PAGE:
To the casual observer, the pretty patterns popping off the handmade coats and capes of Natalie Tahhan signify nothing more than her well-honed talent for creating high-end womenswear.
In fact, each pattern preserves a piece of her Arab Palestinian culture. Tahhan is reviving and passing along forgotten stories through the medium of traditional garments built in a nontraditional way.
“The whole concept was based on my research into Palestinian embroidery. It’s actually a language. Each embroidery motif comes from a specific village and it means something,” said Tahhan during a tour of her home studio in Beit Hanina, an Arab neighborhood of northeast Jerusalem.
Tahhan’s “Prints of Palestine” collection incorporates visual motifs specific to Ramallah, Gaza, Jerusalem, Hebron and Jaffa, respectively, from about 1850 to 1950.
“In the old days, you could tell from a woman’s thobe, her garment, where she was from, whether she was married or unmarried, her social class, her interests, whether she came from a farming family or whether she came from the city,” she explained.
“A really big part of Palestinian culture in the old days was the groom would buy the fabric for the bride and give it to her six or seven months in advance, and she would embroider her whole trousseau with the help of her mother and sisters. It’s kind of a lost art.”
Tahhan, 38, established her brand in 2015 and spent the next nearly two years developing the embroidery patterns digitally, creating dressmaking patterns by hand, finding suppliers and seamstresses, and ironing out business logistics.
“We did about 100 pieces in total. I thought they’d sit in my closet for a few years but thankfully we sold out within three months after I released the collection in January 2017. It really took off in a way I didn’t expect,” she said.“People were very interested in the garments and the stories behind them.”
The coats and capes are made of 100% silk on the inside, satin on the outside. Each costs $500 plus shipping to the door.
“It’s not an everyday piece; it’s more a statement garment,” she said, holding up a Jaffa cape whose motif is the hills of Jerusalem because it was said that pilgrims could see those hills in the distance from the port city.
“I want the woman who buys the garment to really understand the thought process, and the rich heritage and history in the garment.”
Selling through social media
Tahhan didn’t take her collection to either physical or online stores.
“I did a photo shoot and put it up on Instagram, Facebook and WhatsApp, and orders and inquiries started coming in. The new generation is going into ecommerce through social media,” she said.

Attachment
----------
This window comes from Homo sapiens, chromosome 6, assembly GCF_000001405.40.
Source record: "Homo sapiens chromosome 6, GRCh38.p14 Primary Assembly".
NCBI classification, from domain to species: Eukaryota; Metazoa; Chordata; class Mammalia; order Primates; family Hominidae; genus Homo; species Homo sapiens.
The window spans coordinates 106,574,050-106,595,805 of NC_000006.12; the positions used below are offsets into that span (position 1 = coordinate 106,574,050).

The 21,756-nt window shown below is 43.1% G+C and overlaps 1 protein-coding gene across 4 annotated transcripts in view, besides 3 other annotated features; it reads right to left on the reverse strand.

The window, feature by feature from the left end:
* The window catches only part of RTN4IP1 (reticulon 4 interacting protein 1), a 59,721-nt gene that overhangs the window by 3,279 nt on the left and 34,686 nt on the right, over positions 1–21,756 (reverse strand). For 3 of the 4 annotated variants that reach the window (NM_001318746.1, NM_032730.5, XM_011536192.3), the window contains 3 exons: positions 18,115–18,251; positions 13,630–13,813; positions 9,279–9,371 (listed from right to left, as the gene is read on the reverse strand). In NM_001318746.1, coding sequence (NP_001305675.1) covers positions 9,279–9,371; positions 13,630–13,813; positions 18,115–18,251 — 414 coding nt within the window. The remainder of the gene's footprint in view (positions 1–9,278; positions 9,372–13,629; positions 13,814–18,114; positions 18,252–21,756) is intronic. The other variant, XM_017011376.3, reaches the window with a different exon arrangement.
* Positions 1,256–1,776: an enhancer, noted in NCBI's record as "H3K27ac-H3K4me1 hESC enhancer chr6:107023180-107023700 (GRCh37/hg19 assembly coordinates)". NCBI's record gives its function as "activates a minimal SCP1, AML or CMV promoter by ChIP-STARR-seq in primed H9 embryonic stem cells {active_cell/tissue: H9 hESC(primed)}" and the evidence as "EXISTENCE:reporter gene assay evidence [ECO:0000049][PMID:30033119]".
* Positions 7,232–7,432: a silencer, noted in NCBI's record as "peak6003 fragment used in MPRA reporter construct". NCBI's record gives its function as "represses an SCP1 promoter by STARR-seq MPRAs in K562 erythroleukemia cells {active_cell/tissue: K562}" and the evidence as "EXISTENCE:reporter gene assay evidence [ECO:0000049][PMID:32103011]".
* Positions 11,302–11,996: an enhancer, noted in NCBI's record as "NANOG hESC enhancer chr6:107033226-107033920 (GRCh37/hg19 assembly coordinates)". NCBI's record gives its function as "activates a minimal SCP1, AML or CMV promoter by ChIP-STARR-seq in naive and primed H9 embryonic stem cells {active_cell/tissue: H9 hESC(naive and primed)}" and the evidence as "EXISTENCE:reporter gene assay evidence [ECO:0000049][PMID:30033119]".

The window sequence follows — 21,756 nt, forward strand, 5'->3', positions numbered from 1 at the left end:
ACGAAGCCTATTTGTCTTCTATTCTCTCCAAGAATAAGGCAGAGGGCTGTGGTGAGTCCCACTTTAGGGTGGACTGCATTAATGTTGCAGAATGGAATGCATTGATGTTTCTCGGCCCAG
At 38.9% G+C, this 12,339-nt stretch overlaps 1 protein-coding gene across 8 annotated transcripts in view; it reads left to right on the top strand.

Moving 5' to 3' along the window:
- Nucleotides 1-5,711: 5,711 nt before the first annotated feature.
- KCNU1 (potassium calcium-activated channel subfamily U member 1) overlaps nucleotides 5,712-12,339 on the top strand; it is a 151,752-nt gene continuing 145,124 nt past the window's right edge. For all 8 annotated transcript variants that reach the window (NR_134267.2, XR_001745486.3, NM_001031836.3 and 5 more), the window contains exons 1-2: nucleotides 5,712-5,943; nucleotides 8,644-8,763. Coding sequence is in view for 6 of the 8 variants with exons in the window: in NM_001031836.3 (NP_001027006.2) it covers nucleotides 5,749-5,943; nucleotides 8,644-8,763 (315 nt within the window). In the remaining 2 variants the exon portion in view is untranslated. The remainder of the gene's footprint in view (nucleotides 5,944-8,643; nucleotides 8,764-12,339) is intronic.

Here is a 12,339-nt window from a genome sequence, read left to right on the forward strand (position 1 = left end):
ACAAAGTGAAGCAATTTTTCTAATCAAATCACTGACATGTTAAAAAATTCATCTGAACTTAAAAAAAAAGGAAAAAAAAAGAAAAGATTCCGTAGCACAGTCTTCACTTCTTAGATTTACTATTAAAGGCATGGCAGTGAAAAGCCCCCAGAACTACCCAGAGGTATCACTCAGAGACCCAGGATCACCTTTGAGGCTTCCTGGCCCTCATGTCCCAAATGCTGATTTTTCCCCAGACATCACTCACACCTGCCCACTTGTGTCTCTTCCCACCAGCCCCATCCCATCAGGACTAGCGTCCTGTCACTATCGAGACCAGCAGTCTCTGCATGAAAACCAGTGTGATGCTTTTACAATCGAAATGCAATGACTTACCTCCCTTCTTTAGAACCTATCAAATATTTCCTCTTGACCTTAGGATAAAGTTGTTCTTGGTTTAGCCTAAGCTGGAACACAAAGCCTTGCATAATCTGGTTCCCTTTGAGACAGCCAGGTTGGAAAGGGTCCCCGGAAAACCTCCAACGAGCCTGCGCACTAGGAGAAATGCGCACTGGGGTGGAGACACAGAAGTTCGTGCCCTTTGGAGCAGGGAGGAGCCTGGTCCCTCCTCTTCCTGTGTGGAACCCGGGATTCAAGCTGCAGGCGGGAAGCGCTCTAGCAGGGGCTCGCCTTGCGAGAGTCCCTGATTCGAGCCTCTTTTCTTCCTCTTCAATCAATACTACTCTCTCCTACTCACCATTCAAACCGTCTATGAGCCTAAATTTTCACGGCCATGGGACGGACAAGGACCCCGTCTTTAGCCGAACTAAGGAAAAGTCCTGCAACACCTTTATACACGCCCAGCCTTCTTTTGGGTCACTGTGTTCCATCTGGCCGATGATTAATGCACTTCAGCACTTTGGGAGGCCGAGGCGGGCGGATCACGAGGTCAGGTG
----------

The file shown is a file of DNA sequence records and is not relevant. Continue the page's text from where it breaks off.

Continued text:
“A lot of new free technologies help designers do this. I can send someone a link so they can pay by credit card. It’s much faster.”
The majority of Tahhan’s clients are in the Gulf region and the United States. She has also gotten orders from the UK, Singapore and Brazil.
“The majority of my clients are not Palestinian,” she said. “These are very light garments, easy to wear. I’ve digitalized hand embroidery into contemporary fashion that is much more wearable and works well in today’s world.”
In December, Tahhan was among featured Parisian-Palestinian design duos in a fashion show in the new city of Rawabi, the first planned city built for and by Palestinian Arabs, near Ramallah.
Sponsored by the Rawabi Foundation with the cooperation of the French Institute in Jerusalem, designers were paired up for two weeks in April to collaborate on a collection while in residence in Rawabi.
Tahhan and Cathy Amouroux decided to focus on the classic embroidery cross-stitch. “We laser-cut wood to create stamps of the crosses and hand-printed them on the fabric,” Tahhan explained.
In theory, they could commercialize the line. “The French Institute has no issue with us copyrighting the designs and moving forward with production on our own if we can.”
Blazing a new trail
Tahhan is blazing a new trail for female Palestinian fashion designers in Jerusalem.
“There aren’t many,” she said. “But making clothes used to be a prominent part of Palestinian life. I have tried to revive that and show that we can compete in the international market with clothing of a high quality and standard instead of working with NGOs and showcasing our work in bazaars.”
Born in Jerusalem to a Muslim family, Tahhan moved to Qatar at age eight and studied in a British school. She earned her BA in womenswear at the London College of Fashion of the University of the Arts. She then returned to Qatar and worked for three years as a merchandise designer for museums.
Her parents still live in Qatar and she visits frequently because it’s easier and faster to ship her orders from there. But she and her sister, an architect, prefer to live in Jerusalem.
“It would be much more convenient for me to be in the Gulf, but after three years of working there I felt as a Palestinian I couldn’t progress; I wasn’t treated equally in the workplace,” she said. “I love being in Jerusalem. I’ve always felt it is home.”
Unable to find a local Arab fabric supplier to fit her needs, she persuaded a business in the UAE to produce the printed fabrics. However, the two seamstresses she hired to finish the garments are Jerusalemites.
“I wanted to incorporate the whole ecosystem of Jerusalem into my garments as well as provide income to local women,” Tahhan explained.
It took some trial and error until she found women skilled enough to line up the patterns carefully at the seams so there’s no disruption, and to ensure each garment is exactly alike.